Frankly if I were in these governments I would just make all companies use the same standard. Its bad enough consumers deal with DRM, let alone 10 different shades of it.

Re:Why Apple? (1)

Jeff DeMaagd (2015) | more than 7 years ago | (#17726352)

I think Apple actually loves their DRM. It used to be that they lamented it and put some in, but they are so fiercely protecting it with a fervor that exceeds that of the RIAA.

Subject (0)

Anonymous Coward | more than 7 years ago | (#17725742)

Comment

Finland, too! (1, Informative)

Anonymous Coward | more than 7 years ago | (#17725746)

This is a coordinated action by the Finnish and Norwegian consumer ombudsmen and German and French consumer watchdog organizations. At least that's what the strange gobbledygook here [kuluttajavirasto.fi] maintains.

Translation: (5, Interesting)

Hawthorne01 (575586) | more than 7 years ago | (#17725754)

"You're being too successful. Please stop."

Look, I loathe DRM as much as the next guy, but Apple's not using their market dominance to smack around, say, Microsoft from making a run at them. Microsoft is doing a FINE job all by themselves at lousing up their attempts to dethrone Apple. :-)

Ergo, this is just market forces at work. The market has spoken, and people prefer the iPod and iTunes to the competition. Until there's good evidence that iTunes prevents someone from, say, playing a WMA file on Windows or the like, Apple's in the clear on this. Let them have their success, and stop monkeying with the system.

Re:Translation: MOD PARENT UP! (1)

Blahbooboo3 (874492) | more than 7 years ago | (#17725950)

here here! Mod parent up. I don't understand the problem. Company B invents a widget that people like to purchase. You don't have to buy the widget if you don't want to...

Re:Translation: (1)

**loki969** (880141) | more than 7 years ago | (#17726330)

Jeezez! I don't care about market forces. Goverments and Laws are there to serve the citizens and not some multinational enterprise. Apple should have trust in its own products!

"Open DRM" is a contradiction in terms (2, Insightful)

Anonymous Coward | more than 7 years ago | (#17725756)

No DRM system is open, so it's silly to ask for "open DRM". Apple is the wrong target; the right target for this sort of action is the record companies which refuse to sell music that isn't deliberately stripped of interoperability.

Wrong solution (4, Insightful)

TheRaven64 (641858) | more than 7 years ago | (#17725770)

DRM, by definition, causes vendor lock-in. If DRM schemes were licensed under a fair and non-discriminatory policy then they would not work, because anyone who wanted to get around them would be able to get the specification. You could even legally create an open source application which did all of the rights checking inside #ifdefs so if someone defined the IGNORE_DRM symbol then they could compile a version that decrypted the DRM'd content but didn't apply any restrictions. This wouldn't even be illegal, since they would be distributing the version that respected the DRM and end users would be applying the modification.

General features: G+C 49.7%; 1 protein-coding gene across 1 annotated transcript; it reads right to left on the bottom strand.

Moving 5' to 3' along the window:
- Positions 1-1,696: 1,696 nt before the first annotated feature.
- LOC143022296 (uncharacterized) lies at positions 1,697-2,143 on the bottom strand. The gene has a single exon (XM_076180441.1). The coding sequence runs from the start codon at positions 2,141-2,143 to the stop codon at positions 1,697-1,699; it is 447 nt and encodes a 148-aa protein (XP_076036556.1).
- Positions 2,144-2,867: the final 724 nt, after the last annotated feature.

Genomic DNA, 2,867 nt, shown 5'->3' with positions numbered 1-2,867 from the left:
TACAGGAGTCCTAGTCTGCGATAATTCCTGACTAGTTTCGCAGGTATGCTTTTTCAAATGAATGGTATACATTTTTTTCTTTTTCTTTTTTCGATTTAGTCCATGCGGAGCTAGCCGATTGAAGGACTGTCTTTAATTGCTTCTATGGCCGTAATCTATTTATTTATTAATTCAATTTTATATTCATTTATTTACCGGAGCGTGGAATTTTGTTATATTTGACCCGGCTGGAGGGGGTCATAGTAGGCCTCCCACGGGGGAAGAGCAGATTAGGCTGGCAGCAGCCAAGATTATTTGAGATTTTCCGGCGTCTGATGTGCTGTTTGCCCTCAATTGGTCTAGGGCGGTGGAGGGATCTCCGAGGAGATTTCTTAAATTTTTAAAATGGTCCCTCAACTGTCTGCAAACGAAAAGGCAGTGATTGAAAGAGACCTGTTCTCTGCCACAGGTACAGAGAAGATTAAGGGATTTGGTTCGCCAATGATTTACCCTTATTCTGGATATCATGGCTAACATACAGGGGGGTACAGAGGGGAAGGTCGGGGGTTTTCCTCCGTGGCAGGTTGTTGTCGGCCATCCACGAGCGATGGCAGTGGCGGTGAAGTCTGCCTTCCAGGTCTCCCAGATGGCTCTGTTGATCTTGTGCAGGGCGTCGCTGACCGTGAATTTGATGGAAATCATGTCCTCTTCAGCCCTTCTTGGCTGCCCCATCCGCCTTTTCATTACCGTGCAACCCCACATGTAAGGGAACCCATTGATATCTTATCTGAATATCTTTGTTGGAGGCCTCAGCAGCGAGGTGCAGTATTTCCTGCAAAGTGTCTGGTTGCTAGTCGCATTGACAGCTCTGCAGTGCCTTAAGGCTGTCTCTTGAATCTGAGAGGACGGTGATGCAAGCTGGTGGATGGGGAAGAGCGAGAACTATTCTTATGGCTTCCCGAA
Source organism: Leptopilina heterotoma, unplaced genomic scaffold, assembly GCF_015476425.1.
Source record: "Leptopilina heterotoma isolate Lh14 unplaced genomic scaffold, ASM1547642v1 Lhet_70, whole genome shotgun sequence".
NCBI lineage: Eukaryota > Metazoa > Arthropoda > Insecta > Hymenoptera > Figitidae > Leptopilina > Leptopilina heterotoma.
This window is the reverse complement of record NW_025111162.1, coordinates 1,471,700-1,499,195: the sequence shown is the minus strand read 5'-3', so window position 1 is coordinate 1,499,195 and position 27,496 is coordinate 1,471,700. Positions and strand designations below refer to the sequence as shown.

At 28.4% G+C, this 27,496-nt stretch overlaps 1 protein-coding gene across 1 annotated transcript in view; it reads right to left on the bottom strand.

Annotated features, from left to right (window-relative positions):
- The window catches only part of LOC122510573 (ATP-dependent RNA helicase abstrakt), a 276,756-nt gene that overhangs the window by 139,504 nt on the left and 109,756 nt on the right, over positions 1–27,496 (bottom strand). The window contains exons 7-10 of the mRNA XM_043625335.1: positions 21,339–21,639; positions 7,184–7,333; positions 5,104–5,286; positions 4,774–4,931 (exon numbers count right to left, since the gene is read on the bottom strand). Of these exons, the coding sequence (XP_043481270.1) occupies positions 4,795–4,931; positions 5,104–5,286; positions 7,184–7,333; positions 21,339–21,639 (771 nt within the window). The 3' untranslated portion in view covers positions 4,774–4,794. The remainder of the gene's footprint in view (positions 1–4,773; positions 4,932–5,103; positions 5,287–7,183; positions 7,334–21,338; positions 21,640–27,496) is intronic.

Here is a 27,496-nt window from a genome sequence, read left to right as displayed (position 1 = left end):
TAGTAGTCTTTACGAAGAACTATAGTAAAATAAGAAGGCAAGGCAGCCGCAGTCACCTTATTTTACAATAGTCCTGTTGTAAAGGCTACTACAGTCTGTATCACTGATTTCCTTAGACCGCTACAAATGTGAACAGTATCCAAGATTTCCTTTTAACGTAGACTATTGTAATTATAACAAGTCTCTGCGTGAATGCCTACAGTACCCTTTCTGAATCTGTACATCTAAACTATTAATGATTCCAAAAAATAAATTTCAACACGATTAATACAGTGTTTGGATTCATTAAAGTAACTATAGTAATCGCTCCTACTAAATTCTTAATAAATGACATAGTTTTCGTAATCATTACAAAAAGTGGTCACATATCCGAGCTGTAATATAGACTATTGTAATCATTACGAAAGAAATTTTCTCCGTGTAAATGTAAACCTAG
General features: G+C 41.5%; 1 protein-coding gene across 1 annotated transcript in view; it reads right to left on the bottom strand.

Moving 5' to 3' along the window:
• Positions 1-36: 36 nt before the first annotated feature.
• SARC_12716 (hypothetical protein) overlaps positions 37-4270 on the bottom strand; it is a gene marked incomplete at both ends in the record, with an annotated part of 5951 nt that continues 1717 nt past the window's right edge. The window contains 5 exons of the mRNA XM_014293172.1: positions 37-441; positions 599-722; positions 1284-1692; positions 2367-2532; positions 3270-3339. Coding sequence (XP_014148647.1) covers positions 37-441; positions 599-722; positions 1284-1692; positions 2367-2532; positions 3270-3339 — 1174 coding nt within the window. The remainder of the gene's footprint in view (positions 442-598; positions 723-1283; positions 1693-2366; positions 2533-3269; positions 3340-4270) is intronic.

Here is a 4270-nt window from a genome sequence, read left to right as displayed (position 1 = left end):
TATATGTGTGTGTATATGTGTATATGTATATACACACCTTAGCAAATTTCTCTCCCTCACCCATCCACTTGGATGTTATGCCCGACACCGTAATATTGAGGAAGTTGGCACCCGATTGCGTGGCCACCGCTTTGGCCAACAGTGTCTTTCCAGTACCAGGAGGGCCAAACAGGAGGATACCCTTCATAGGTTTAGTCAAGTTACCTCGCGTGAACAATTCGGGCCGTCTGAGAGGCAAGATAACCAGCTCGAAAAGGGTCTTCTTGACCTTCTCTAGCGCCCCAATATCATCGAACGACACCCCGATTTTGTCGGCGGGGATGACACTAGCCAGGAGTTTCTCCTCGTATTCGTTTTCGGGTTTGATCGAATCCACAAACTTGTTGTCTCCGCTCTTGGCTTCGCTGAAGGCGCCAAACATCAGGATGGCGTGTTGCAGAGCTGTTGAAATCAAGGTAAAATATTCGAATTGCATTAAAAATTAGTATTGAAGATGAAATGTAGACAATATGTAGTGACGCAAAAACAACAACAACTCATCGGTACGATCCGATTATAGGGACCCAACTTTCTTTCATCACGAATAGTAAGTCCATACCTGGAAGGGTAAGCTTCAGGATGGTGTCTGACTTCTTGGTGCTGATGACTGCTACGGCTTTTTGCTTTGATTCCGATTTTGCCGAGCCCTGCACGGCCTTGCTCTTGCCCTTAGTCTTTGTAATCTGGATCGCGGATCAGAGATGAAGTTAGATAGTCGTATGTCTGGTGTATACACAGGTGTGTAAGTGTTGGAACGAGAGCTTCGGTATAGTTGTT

The correct solution, then, is not for lawmakers to go after Apple, but for them to go after DRM in general. Except on books [pingwales.co.uk] , where it makes perfect sense.

Re:Wrong solution (2, Insightful)

Bastian (66383) | more than 7 years ago | (#17726082)

My personal favorite solution is to sit back and let this all die out.

I figure in some random interval unit of time (5 years, maybe?) someone will come along and successfully dethrone the iPod as the default MP3 player. When this happens, consumers are going to be in for a bit of a shock when they realize that none of their AAC files will play (out-of-the-box, anyway) on their shiny new non-iPod player. The same will happen for people who buy Zunes.

And when that happens, the market is going to decide very strongly against DRM, either by switching to a non-encumbered or less boneheadedly-implemented service or, if none exists, by going back to buying everything on CD. (The music industry is not going to be able to kill the CD anytime soon.)

As far as I'm concerned, rulings like this one against Apple mostly serve to enshrine DRM as it's currently being handled, which I fear means that we'll end up stuck with this annoying control-freak DRM model.

Re:Wrong solution (1)

RockClimbingFool (692426) | more than 7 years ago | (#17726194)

Plenty of manufactures make devices capable of playing Microsoft DRM'ed files, that is what they mean by "open" DRM.

All of the consumers that have purchased music from ITMS cannot play their music in anything but Apple products. Its anti-competitive and Apple should be punished for their behavior.

Re:Wrong solution (1)

gstoddart (321705) | more than 7 years ago | (#17726306)

DRM, by definition, causes vendor lock-in. If DRM schemes were licensed under a fair and non-discriminatory policy then they would not work, because anyone who wanted to get around them would be able to get the specification.

Well, you forget, those who would own the specification have no interest in it being licensed "under a fair and non-discriminatory polilcy".

You would have to spend $100,000 to get the document, and you would have to sign agreements not to release the information, or use it as a way of circumventing the DRM.